Creating voyages of discovery in Jamaica

William Tatham tells Jacqui Griffiths how sensitive development of Jamaica’s cruise ports is enabling unique opportunities for cruise guests, local communities and visitors from across the region

Creating voyages of discovery in Jamaica
Ocho Rios Fishing Village boasts small restaurants craft shops and an amphitheatre

Jamaica’s cruise ports are much more than gateways to the country’s unique history, natural beauty and cultural heritage. Thanks to a series of far-sighted development projects, they are becoming hubs of enrichment for residents and visitors alike.

At Falmouth, for instance, the introduction of pedicabs and the completion of a second craft market are among the latest projects that see the Port Authority of Jamaica bringing locals and guests together to elevate the guest experience. Building on the success of its fishermen’s village at Ocho Rios, the authority is also working with Falmouth’s fishing community to upgrade the fishermen’s village there. And for those disembarking at the cruise port, more attractions are planned just a few steps away.

“In November we’ll be opening a large artisan village that can be accessed directly from the cruise port,” says William Tatham, vice president of cruise shipping at the Port Authority of Jamaica. “Visitors will have the opportunity to see artists producing works of art such as sculptures, paintings or jewellery, and to purchase something unique.”

Looking further ahead, the authority is exploring the potential for a small water park adjacent to the port – an idea inspired by the success of similar projects elsewhere. “In the private islands and some other ports, cool zones and fun zones are well received,” says Tatham. “Water parks, especially, are a strong draw.”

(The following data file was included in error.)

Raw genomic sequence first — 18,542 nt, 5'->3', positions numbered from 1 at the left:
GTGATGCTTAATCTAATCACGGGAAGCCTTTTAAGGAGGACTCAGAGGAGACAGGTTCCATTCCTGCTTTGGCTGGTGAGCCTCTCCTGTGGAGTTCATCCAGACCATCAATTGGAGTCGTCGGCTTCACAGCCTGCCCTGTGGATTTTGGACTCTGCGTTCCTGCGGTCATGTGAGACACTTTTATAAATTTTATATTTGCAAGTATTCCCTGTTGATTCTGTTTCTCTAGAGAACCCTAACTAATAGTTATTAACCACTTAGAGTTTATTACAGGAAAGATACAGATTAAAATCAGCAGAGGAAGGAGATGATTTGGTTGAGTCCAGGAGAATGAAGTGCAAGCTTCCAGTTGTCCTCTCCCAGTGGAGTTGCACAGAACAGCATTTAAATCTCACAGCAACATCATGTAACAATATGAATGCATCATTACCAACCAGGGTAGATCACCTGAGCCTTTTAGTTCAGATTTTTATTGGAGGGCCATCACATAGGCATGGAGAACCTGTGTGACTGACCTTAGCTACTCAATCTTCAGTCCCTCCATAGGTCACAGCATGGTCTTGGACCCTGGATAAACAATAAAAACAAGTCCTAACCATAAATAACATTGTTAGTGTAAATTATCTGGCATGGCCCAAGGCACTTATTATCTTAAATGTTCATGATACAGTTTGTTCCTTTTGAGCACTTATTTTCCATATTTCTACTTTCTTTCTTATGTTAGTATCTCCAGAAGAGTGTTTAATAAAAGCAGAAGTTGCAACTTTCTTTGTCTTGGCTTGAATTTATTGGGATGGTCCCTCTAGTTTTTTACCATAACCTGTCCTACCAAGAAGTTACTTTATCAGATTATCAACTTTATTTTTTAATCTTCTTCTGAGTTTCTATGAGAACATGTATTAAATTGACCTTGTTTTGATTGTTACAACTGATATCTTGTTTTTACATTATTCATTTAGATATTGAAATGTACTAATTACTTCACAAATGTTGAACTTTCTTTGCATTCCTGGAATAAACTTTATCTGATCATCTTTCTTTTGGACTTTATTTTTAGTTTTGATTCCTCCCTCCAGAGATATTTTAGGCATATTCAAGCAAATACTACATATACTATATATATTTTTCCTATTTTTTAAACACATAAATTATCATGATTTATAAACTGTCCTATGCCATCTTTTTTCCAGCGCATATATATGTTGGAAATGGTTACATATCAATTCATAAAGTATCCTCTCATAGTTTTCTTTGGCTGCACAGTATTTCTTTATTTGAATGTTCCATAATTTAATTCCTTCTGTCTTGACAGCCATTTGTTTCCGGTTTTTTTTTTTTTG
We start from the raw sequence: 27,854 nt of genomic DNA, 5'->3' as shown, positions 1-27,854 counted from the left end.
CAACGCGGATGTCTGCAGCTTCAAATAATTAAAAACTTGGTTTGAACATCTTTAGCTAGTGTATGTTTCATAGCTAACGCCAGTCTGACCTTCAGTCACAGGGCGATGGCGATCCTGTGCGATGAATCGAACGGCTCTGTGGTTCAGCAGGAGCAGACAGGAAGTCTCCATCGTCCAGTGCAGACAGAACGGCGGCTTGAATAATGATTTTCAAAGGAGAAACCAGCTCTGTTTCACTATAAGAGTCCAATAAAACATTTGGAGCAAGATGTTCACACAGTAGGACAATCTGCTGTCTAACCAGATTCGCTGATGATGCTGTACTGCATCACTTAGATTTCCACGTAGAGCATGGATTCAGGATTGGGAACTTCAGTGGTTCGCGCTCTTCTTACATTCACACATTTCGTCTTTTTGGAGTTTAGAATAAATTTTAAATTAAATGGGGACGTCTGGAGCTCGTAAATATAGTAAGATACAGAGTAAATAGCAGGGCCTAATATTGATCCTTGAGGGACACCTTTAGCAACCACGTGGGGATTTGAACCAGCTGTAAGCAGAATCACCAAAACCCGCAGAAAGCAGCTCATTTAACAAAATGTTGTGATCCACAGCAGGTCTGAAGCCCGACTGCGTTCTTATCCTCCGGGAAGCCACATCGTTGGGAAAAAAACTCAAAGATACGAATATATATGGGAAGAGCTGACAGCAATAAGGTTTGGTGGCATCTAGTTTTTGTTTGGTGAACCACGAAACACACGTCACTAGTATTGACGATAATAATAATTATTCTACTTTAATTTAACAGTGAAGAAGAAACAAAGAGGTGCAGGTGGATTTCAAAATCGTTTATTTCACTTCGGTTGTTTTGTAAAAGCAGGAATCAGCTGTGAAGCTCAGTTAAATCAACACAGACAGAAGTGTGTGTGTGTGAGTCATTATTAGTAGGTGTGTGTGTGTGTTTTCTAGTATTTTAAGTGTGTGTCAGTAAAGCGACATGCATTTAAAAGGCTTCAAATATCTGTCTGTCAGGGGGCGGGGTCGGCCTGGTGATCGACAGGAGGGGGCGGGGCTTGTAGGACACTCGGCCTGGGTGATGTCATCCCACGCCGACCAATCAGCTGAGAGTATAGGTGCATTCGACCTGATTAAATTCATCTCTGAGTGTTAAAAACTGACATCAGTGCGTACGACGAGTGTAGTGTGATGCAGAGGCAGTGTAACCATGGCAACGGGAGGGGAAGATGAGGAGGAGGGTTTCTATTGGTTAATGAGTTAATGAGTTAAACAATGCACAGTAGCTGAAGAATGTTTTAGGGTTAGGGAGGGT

At Montego Bay the upgrade of berth two has been finished, complete with a small cruise terminal in part of the existing cargo depot. “We’ve also recently completed a small shopping area and upgraded the main cruise terminal, including air conditioning and a mezzanine level,” says Tatham. “We’re now furnishing the mezzanine with a coffee shop and sitting area, which has become a standard offering at European terminals.”

Beyond the port, guests can enjoy a large public beach and entertainment area that is being developed by another government organisation in the town centre. “This will be highly visible from the cruise terminal and a major offering in Montego Bay,” says Tatham. “It will be very popular with cruise passengers, as many of them head to the beaches even if they’re not going on a tour.”

Accommodating increasingly large cruise ships is a priority, and the coming year will see the port’s cargo terminal converted into a standalone cruise terminal complete with its own ground transportation areas and retail offering. “Ships are getting larger from both a port-of-call and a homeporting standpoint,” says Tatham. “We want to deliver both of those as standalone units, which will increase efficiency for the cruise lines.”

In Ocho Rios, the next phase of upgrades is underway following the successful transformation of the Reynolds Pier and creation of the fishermen’s village. “We’re completing the roadside promenade that will lead from the Reynolds Pier, providing a spacious walk into the town for passengers,” says Tatham. “We’re also about to begin on the turnaround area. Space is at a premium at the Reynold’s Pier. We’ve built a new administration building for the owners to use, and we’re about to tear down the old building and expand the ground transportation area to deal with tours more efficiently. We’re also building a small, pass-through cruise terminal there.”